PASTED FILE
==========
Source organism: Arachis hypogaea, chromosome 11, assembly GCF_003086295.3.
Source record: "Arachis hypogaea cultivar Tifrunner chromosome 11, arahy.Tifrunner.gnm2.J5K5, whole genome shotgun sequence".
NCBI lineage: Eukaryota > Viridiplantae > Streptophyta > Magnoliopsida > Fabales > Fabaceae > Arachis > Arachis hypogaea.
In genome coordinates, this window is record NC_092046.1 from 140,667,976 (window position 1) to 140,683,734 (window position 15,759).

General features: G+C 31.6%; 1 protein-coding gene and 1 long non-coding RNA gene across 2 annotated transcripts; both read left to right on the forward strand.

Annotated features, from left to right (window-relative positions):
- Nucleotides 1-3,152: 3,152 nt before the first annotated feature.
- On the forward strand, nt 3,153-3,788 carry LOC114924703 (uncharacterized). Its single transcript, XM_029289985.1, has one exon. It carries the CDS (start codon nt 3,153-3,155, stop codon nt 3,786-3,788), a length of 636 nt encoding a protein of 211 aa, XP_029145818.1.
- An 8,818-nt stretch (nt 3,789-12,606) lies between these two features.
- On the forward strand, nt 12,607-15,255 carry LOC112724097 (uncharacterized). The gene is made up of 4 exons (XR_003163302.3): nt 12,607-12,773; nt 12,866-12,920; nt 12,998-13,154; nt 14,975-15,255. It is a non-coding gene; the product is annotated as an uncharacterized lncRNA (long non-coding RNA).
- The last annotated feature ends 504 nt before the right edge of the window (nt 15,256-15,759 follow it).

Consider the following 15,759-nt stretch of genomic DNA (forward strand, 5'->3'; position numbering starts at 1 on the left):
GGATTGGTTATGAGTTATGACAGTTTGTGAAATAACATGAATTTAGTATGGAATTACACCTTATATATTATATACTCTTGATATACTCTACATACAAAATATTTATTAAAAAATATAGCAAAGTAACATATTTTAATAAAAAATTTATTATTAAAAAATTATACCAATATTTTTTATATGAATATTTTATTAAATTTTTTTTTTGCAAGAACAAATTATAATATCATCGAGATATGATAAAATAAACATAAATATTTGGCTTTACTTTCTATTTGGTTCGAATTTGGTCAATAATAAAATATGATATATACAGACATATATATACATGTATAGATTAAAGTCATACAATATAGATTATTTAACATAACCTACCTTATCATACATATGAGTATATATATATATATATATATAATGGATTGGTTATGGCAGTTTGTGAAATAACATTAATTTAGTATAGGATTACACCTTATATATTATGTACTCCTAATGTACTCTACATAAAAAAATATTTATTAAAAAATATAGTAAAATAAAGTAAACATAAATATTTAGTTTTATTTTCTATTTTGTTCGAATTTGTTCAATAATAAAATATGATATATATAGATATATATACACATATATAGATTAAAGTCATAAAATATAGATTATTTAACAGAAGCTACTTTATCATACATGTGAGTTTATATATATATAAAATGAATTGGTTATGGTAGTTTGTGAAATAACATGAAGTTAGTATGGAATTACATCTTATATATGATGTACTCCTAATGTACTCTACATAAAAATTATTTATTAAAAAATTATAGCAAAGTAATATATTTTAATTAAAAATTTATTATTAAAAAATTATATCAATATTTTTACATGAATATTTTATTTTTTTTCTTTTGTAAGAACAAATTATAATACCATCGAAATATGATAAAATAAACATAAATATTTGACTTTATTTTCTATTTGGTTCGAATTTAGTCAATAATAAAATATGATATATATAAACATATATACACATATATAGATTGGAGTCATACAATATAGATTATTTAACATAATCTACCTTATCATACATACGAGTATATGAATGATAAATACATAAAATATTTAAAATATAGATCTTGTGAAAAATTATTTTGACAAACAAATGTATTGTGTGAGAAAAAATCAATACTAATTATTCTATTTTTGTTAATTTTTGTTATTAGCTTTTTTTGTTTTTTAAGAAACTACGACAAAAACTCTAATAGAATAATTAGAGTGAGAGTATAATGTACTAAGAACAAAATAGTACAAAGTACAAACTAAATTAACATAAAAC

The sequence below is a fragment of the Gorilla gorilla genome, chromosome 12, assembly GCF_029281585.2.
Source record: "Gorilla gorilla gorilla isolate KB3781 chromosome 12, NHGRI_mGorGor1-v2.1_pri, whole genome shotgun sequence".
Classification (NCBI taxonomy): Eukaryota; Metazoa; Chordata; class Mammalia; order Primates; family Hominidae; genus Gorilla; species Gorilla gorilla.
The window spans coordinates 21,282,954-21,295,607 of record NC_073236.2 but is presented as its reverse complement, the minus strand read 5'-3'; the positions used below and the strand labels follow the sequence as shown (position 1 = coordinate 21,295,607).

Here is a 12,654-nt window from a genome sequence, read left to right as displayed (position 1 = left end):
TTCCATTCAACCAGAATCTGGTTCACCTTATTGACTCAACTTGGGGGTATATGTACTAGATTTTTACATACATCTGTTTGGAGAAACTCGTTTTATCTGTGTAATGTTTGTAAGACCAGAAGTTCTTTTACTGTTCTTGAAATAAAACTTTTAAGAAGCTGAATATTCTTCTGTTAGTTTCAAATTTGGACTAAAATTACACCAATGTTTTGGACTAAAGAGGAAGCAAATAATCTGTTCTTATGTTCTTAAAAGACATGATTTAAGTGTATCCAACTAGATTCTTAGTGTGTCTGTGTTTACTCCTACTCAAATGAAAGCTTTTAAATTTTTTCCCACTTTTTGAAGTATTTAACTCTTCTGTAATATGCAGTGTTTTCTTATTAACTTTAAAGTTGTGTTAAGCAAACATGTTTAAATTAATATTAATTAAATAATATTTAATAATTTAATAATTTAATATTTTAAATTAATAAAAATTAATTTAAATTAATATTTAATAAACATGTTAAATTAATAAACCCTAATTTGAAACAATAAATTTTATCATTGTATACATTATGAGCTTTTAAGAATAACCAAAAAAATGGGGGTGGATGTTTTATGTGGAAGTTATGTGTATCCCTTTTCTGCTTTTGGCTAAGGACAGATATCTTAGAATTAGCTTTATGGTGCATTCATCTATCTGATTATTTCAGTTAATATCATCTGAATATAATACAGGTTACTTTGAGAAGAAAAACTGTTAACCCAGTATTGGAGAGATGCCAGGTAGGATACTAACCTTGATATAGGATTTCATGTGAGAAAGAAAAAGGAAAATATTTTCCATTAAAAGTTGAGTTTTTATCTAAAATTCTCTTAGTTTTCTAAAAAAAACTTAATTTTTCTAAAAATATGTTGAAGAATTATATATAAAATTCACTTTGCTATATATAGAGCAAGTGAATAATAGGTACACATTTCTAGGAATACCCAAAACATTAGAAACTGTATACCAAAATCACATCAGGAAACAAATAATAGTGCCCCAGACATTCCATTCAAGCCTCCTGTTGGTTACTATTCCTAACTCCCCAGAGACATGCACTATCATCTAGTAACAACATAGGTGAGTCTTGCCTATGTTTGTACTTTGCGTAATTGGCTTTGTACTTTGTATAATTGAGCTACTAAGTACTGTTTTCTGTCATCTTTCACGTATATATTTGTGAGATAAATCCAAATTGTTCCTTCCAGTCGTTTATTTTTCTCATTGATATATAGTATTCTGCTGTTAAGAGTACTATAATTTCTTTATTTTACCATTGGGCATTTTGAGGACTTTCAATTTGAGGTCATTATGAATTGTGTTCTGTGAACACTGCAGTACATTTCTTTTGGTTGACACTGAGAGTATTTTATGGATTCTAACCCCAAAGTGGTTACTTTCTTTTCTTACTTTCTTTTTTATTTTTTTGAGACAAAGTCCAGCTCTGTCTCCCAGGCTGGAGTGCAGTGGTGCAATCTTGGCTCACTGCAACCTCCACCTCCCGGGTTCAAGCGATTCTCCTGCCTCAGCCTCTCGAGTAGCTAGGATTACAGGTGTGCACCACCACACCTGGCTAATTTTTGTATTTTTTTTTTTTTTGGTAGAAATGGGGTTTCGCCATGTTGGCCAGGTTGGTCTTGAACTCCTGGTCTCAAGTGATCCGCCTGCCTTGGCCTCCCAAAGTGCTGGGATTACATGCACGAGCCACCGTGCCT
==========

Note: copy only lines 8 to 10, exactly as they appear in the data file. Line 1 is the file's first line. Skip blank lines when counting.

- On the forward strand, nt 3,153-3,788 carry LOC114924703 (uncharacterized). Its single transcript, XM_029289985.1, has one exon. It carries the CDS (start codon nt 3,153-3,155, stop codon nt 3,786-3,788), a length of 636 nt encoding a protein of 211 aa, XP_029145818.1.
- An 8,818-nt stretch (nt 3,789-12,606) lies between these two features.
- On the forward strand, nt 12,607-15,255 carry LOC112724097 (uncharacterized). The gene is made up of 4 exons (XR_003163302.3): nt 12,607-12,773; nt 12,866-12,920; nt 12,998-13,154; nt 14,975-15,255. It is a non-coding gene; the product is annotated as an uncharacterized lncRNA (long non-coding RNA).